My mother tells this story of me as as little kid, not even two years old, seeing a girl playing the violin on TV and becoming completely transfixed. I started violin lessons really young, with a magical teacher called Helen Brunner whose philosophy was that music is the universal language and a powerful tool to connect us to other human lives, even if we come from different backgrounds or cultures. That spirit always stayed with me, and even though I decided not to pursue violin performance as a career, music is part of my DNA and has underscored pretty much everything I do. I am a music addict; I listen to everything. As a teenager in London I used to DJ in clubs specializing in underground dance music; I’m a sucker for hip-hop beats; some of my favorite memories involve muddy festivals singing along to indie bands. And I always used to say that I couldn’t live without music, but a few years ago during a really dark period of my life, that casual assumption was put to the test. I was juggling new parenthood and multiple projects across way too many platforms; all my mental browser tabs were open and crashing; I suffered three miscarriages and lost a beloved parent in the space of fourteen months; my anxiety levels went off the charts. I tried meditation, deep breathing, yoga, but at that time they all made me feel more panicked because of the mental space I was in. One night I turned instinctively to something that had always, quietly, been there for me. I decided to create a sort of listening ritual: a daily dose of classical music, just a few minutes a day, to intentionally listen and let it work its soul-nourishing, mysterious magic. It felt like a small miracle, even though the scientific ways in which music can help re-wire our brain chemistry and reduce anxiety has been well documented. It saved me.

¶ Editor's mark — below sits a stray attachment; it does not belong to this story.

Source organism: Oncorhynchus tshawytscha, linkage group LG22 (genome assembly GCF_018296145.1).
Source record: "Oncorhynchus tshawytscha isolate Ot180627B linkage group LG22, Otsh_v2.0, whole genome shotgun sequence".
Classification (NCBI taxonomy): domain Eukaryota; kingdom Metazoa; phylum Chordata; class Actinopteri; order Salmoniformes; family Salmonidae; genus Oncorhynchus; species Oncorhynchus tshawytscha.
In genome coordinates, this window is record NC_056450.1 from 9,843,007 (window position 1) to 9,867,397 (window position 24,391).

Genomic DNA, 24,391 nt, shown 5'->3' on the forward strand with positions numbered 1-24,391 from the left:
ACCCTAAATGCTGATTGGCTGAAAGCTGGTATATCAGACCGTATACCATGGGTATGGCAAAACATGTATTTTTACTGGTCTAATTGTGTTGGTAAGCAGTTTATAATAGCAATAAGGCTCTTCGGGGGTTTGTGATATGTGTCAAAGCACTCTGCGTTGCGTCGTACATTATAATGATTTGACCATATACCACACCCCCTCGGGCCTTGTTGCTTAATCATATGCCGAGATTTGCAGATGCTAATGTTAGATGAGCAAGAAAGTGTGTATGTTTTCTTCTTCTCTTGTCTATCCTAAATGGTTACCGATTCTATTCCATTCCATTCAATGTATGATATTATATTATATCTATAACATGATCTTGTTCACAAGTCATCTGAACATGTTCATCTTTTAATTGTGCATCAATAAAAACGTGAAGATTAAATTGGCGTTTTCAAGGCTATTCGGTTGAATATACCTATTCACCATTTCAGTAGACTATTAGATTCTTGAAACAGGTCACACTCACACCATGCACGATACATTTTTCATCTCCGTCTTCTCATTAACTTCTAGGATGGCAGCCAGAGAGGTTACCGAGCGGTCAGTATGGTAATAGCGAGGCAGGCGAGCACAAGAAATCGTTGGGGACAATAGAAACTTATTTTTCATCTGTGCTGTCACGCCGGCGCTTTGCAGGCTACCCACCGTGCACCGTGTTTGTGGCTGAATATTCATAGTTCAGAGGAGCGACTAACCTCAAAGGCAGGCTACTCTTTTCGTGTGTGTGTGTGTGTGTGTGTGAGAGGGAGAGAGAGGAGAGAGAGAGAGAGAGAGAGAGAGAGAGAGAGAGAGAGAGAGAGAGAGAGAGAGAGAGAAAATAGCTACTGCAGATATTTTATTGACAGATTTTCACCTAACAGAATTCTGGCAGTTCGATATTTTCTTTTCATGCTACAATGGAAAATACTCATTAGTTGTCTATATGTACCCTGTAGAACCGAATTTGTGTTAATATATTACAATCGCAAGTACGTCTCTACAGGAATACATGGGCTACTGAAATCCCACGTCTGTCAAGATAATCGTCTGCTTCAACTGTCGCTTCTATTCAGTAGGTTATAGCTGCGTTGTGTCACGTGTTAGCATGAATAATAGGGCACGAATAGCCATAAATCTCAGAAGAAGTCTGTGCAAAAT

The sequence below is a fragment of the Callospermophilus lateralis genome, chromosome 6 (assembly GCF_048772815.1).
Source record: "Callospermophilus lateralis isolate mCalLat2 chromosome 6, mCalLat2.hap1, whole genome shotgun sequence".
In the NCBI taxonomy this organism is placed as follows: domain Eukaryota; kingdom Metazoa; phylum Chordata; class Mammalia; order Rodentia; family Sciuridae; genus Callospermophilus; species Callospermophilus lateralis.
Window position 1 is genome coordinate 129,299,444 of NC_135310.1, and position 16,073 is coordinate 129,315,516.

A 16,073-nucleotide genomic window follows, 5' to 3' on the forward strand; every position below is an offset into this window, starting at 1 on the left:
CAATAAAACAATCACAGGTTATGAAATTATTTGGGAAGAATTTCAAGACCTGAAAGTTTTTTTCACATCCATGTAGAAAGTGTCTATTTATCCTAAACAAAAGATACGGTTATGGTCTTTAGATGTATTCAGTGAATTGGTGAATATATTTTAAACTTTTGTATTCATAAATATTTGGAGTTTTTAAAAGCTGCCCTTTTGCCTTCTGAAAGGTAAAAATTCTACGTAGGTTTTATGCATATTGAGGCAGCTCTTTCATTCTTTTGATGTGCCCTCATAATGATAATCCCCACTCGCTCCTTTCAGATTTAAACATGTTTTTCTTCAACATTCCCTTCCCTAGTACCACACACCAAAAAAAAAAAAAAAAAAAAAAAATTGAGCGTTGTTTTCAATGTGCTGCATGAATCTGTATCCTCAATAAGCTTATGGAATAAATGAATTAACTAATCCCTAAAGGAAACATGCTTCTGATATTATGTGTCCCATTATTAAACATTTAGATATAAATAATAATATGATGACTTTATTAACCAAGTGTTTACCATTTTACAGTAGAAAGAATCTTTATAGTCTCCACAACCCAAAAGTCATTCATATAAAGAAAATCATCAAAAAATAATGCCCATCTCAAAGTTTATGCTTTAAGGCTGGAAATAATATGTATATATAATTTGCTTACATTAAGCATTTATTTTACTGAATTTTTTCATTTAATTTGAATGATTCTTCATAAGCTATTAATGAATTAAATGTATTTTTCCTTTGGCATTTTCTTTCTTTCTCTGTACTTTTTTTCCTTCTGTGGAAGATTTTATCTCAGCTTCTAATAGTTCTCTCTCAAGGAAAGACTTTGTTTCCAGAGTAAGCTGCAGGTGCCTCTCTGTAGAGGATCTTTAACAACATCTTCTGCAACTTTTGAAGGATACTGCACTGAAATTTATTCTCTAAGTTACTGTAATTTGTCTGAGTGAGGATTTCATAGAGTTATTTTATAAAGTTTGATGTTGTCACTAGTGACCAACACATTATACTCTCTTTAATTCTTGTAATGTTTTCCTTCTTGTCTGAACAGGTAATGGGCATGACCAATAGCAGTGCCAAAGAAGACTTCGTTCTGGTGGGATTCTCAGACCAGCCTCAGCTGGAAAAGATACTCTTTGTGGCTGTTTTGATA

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Why did you create the Open Ears Project?